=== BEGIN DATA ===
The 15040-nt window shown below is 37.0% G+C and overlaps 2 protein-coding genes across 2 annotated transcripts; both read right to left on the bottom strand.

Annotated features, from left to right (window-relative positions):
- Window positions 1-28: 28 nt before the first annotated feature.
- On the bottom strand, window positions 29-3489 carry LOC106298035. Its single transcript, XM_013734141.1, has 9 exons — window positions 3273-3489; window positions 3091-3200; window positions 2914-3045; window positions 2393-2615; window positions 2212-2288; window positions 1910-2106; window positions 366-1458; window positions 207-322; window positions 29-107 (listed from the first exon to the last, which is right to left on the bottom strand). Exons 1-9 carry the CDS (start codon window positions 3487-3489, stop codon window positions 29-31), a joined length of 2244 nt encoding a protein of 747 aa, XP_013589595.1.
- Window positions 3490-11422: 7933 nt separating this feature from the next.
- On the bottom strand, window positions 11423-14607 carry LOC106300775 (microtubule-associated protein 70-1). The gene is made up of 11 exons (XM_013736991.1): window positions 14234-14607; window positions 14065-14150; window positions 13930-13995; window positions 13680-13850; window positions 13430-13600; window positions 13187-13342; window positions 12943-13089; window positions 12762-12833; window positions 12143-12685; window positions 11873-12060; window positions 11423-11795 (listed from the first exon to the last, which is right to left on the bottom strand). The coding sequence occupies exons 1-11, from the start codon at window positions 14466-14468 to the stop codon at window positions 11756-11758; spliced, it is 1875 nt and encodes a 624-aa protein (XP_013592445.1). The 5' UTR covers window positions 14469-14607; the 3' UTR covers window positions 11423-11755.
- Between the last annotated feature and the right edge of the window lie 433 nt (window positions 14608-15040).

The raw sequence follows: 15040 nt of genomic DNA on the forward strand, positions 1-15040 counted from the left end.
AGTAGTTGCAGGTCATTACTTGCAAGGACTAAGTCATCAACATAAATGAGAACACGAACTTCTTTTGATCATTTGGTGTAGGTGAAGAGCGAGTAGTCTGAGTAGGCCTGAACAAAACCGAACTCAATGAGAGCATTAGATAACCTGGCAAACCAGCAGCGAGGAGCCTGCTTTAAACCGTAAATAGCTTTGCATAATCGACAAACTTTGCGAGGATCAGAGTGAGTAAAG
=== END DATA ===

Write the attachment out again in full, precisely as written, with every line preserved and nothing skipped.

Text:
The 15040-nt window shown below is 37.0% G+C and overlaps 2 protein-coding genes across 2 annotated transcripts; both read right to left on the bottom strand.

Annotated features, from left to right (window-relative positions):
- Window positions 1-28: 28 nt before the first annotated feature.
- On the bottom strand, window positions 29-3489 carry LOC106298035. Its single transcript, XM_013734141.1, has 9 exons — window positions 3273-3489; window positions 3091-3200; window positions 2914-3045; window positions 2393-2615; window positions 2212-2288; window positions 1910-2106; window positions 366-1458; window positions 207-322; window positions 29-107 (listed from the first exon to the last, which is right to left on the bottom strand). Exons 1-9 carry the CDS (start codon window positions 3487-3489, stop codon window positions 29-31), a joined length of 2244 nt encoding a protein of 747 aa, XP_013589595.1.
- Window positions 3490-11422: 7933 nt separating this feature from the next.
- On the bottom strand, window positions 11423-14607 carry LOC106300775 (microtubule-associated protein 70-1). The gene is made up of 11 exons (XM_013736991.1): window positions 14234-14607; window positions 14065-14150; window positions 13930-13995; window positions 13680-13850; window positions 13430-13600; window positions 13187-13342; window positions 12943-13089; window positions 12762-12833; window positions 12143-12685; window positions 11873-12060; window positions 11423-11795 (listed from the first exon to the last, which is right to left on the bottom strand). The coding sequence occupies exons 1-11, from the start codon at window positions 14466-14468 to the stop codon at window positions 11756-11758; spliced, it is 1875 nt and encodes a 624-aa protein (XP_013592445.1). The 5' UTR covers window positions 14469-14607; the 3' UTR covers window positions 11423-11755.
- Between the last annotated feature and the right edge of the window lie 433 nt (window positions 14608-15040).

The raw sequence follows: 15040 nt of genomic DNA on the forward strand, positions 1-15040 counted from the left end.
AGTAGTTGCAGGTCATTACTTGCAAGGACTAAGTCATCAACATAAATGAGAACACGAACTTCTTTTGATCATTTGGTGTAGGTGAAGAGCGAGTAGTCTGAGTAGGCCTGAACAAAACCGAACTCAATGAGAGCATTAGATAACCTGGCAAACCAGCAGCGAGGAGCCTGCTTTAAACCGTAAATAGCTTTGCATAATCGACAAACTTTGCGAGGATCAGAGTGAGTAAAG